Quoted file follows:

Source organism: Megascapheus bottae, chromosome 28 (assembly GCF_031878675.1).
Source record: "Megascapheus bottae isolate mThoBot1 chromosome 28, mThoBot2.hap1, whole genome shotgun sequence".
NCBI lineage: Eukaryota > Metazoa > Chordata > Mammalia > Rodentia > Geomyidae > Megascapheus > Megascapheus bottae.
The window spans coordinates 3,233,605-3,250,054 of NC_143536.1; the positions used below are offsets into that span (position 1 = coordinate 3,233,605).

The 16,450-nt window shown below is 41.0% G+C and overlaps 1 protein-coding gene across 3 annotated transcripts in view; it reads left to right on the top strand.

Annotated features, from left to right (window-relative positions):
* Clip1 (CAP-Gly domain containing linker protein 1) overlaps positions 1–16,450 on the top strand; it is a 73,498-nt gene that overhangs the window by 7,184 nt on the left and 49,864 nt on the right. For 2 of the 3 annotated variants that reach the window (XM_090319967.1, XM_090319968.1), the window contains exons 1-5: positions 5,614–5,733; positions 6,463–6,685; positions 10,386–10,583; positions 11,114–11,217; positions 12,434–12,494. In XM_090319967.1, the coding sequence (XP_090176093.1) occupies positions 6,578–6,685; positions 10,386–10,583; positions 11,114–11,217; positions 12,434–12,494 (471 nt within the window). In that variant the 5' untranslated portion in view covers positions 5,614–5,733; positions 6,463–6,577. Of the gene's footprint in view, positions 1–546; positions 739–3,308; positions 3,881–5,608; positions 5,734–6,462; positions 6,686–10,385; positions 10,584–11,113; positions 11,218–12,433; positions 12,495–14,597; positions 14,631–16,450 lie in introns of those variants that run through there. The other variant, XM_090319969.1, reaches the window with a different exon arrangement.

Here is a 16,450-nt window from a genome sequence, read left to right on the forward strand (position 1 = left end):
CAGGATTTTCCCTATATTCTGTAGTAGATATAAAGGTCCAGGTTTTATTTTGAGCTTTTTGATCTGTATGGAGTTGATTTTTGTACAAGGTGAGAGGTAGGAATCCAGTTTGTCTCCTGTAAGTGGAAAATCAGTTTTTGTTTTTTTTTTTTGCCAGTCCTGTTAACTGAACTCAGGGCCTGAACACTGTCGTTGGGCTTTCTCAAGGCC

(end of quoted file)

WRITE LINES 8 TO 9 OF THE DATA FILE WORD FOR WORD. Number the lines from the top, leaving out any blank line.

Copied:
Here is a 16,450-nt window from a genome sequence, read left to right on the forward strand (position 1 = left end):
CAGGATTTTCCCTATATTCTGTAGTAGATATAAAGGTCCAGGTTTTATTTTGAGCTTTTTGATCTGTATGGAGTTGATTTTTGTACAAGGTGAGAGGTAGGAATCCAGTTTGTCTCCTGTAAGTGGAAAATCAGTTTTTGTTTTTTTTTTTTGCCAGTCCTGTTAACTGAACTCAGGGCCTGAACACTGTCGTTGGGCTTTCTCAAGGCC